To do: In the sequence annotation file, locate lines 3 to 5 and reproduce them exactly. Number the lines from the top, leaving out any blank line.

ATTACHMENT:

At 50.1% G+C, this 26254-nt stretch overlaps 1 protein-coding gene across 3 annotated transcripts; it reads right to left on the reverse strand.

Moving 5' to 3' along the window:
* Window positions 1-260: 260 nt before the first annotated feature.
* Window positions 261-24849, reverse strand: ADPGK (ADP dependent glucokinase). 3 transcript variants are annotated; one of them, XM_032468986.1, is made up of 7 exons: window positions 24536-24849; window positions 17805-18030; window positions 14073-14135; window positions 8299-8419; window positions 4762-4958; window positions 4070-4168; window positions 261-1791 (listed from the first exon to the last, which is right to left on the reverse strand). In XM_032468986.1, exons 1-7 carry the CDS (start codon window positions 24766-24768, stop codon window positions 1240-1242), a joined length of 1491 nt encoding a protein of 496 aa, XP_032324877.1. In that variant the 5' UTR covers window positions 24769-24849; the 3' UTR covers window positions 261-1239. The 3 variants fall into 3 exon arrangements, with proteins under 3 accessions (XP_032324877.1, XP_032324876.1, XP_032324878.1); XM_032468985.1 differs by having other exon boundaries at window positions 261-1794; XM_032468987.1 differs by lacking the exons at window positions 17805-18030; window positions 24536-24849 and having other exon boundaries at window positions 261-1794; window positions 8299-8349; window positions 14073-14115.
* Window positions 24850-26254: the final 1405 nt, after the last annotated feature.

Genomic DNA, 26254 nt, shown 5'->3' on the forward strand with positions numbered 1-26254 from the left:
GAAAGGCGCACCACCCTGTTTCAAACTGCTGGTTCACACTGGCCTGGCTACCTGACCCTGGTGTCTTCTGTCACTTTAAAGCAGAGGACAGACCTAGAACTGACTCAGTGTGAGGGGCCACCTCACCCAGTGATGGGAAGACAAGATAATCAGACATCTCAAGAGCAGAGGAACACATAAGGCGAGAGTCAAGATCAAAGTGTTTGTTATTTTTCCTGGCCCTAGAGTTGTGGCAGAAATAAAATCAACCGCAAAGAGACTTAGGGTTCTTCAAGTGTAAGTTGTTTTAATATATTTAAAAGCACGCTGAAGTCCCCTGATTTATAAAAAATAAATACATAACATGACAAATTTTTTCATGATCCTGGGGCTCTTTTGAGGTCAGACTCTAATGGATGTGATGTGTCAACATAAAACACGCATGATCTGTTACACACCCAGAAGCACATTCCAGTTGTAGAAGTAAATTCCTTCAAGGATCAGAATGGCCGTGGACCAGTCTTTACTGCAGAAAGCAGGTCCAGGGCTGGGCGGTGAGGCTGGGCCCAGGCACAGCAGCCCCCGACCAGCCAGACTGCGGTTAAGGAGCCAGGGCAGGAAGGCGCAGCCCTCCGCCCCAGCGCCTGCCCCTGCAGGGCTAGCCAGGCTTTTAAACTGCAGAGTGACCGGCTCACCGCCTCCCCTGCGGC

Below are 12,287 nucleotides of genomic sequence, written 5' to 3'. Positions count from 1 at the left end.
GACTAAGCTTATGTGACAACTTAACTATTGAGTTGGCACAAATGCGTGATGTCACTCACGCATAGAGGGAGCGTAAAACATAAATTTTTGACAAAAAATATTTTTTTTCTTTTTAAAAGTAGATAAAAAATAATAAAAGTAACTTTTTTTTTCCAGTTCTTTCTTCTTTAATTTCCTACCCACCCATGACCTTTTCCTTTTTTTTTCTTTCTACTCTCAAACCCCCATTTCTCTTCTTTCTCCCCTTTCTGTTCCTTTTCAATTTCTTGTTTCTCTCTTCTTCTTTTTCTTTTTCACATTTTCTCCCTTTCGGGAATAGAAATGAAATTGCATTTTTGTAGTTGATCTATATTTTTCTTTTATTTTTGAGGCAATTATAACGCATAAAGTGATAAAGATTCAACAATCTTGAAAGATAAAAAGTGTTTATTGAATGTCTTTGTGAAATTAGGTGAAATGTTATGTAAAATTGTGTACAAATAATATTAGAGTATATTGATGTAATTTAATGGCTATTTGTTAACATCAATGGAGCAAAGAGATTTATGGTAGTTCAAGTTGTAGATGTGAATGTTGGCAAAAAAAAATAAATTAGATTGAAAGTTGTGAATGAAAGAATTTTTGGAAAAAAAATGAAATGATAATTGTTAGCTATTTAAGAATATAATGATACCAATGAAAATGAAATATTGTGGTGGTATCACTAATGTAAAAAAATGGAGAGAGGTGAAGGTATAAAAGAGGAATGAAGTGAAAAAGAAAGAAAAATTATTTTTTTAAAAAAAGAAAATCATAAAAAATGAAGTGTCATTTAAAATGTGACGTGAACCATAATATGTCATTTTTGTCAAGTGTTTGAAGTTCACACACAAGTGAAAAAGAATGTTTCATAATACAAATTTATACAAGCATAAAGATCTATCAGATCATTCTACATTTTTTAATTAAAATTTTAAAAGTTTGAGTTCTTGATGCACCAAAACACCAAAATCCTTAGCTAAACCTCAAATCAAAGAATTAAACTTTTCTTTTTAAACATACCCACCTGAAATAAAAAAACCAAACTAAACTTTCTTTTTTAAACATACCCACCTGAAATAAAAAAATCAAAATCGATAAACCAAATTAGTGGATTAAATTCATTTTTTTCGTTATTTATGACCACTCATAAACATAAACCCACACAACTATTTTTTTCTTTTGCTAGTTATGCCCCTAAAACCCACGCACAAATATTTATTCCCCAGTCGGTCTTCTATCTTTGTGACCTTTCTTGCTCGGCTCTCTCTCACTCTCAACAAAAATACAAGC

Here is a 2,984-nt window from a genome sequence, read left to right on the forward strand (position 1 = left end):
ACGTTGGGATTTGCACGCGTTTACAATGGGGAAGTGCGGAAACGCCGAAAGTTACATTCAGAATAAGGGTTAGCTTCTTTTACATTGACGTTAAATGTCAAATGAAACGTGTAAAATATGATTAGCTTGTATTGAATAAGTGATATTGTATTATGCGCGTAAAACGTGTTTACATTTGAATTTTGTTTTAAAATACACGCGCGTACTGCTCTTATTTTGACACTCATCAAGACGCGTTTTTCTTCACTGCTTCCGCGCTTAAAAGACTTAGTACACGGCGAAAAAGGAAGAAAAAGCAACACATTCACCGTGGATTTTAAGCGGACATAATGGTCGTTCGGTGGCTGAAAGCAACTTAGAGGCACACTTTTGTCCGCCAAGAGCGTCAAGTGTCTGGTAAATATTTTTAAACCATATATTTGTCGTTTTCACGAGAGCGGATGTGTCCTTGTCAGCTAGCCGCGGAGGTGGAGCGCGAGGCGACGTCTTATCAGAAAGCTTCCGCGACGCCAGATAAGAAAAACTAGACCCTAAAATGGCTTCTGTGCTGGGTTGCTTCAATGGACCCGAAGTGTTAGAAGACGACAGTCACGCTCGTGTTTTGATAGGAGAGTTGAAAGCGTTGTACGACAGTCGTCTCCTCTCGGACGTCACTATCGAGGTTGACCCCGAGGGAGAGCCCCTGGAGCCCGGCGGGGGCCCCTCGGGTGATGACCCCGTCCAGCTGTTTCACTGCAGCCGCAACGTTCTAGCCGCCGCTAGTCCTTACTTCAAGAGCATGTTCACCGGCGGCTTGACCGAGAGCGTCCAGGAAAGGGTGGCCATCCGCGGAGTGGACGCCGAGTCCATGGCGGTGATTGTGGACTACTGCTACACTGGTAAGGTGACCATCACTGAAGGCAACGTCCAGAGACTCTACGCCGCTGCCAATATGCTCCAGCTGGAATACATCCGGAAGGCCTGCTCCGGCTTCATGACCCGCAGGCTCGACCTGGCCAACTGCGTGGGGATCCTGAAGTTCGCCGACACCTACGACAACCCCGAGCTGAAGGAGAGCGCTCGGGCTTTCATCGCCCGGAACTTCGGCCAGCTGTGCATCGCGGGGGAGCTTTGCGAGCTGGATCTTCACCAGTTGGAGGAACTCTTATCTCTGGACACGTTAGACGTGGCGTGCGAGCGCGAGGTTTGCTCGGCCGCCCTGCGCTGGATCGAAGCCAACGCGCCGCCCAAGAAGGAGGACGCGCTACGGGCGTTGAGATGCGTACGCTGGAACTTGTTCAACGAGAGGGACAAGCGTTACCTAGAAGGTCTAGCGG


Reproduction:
* Window positions 1-260: 260 nt before the first annotated feature.
* Window positions 261-24849, reverse strand: ADPGK (ADP dependent glucokinase). 3 transcript variants are annotated; one of them, XM_032468986.1, is made up of 7 exons: window positions 24536-24849; window positions 17805-18030; window positions 14073-14135; window positions 8299-8419; window positions 4762-4958; window positions 4070-4168; window positions 261-1791 (listed from the first exon to the last, which is right to left on the reverse strand). In XM_032468986.1, exons 1-7 carry the CDS (start codon window positions 24766-24768, stop codon window positions 1240-1242), a joined length of 1491 nt encoding a protein of 496 aa, XP_032324877.1. In that variant the 5' UTR covers window positions 24769-24849; the 3' UTR covers window positions 261-1239. The 3 variants fall into 3 exon arrangements, with proteins under 3 accessions (XP_032324877.1, XP_032324876.1, XP_032324878.1); XM_032468985.1 differs by having other exon boundaries at window positions 261-1794; XM_032468987.1 differs by lacking the exons at window positions 17805-18030; window positions 24536-24849 and having other exon boundaries at window positions 261-1794; window positions 8299-8349; window positions 14073-14115.
* Window positions 24850-26254: the final 1405 nt, after the last annotated feature.